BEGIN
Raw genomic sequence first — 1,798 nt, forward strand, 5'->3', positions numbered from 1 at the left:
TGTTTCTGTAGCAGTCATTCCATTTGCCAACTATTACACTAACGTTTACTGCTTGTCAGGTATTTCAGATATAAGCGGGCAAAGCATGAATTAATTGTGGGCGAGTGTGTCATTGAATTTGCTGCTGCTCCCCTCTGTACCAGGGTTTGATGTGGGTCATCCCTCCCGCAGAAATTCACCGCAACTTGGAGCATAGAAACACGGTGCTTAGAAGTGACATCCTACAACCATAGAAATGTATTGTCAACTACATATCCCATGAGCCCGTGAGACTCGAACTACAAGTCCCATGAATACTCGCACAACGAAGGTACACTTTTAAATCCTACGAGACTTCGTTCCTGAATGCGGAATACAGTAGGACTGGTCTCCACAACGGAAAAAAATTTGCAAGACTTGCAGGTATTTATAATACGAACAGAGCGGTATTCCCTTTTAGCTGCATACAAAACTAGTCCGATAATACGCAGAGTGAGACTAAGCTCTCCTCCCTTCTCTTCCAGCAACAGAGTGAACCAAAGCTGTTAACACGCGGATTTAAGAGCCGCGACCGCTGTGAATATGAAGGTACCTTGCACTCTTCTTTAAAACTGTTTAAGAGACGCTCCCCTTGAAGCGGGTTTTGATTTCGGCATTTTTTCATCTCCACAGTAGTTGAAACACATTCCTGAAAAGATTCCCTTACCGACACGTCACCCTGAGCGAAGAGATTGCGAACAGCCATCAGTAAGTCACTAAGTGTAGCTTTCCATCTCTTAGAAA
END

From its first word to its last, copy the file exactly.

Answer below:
Raw genomic sequence first — 1,798 nt, forward strand, 5'->3', positions numbered from 1 at the left:
TGTTTCTGTAGCAGTCATTCCATTTGCCAACTATTACACTAACGTTTACTGCTTGTCAGGTATTTCAGATATAAGCGGGCAAAGCATGAATTAATTGTGGGCGAGTGTGTCATTGAATTTGCTGCTGCTCCCCTCTGTACCAGGGTTTGATGTGGGTCATCCCTCCCGCAGAAATTCACCGCAACTTGGAGCATAGAAACACGGTGCTTAGAAGTGACATCCTACAACCATAGAAATGTATTGTCAACTACATATCCCATGAGCCCGTGAGACTCGAACTACAAGTCCCATGAATACTCGCACAACGAAGGTACACTTTTAAATCCTACGAGACTTCGTTCCTGAATGCGGAATACAGTAGGACTGGTCTCCACAACGGAAAAAAATTTGCAAGACTTGCAGGTATTTATAATACGAACAGAGCGGTATTCCCTTTTAGCTGCATACAAAACTAGTCCGATAATACGCAGAGTGAGACTAAGCTCTCCTCCCTTCTCTTCCAGCAACAGAGTGAACCAAAGCTGTTAACACGCGGATTTAAGAGCCGCGACCGCTGTGAATATGAAGGTACCTTGCACTCTTCTTTAAAACTGTTTAAGAGACGCTCCCCTTGAAGCGGGTTTTGATTTCGGCATTTTTTCATCTCCACAGTAGTTGAAACACATTCCTGAAAAGATTCCCTTACCGACACGTCACCCTGAGCGAAGAGATTGCGAACAGCCATCAGTAAGTCACTAAGTGTAGCTTTCCATCTCTTAGAAA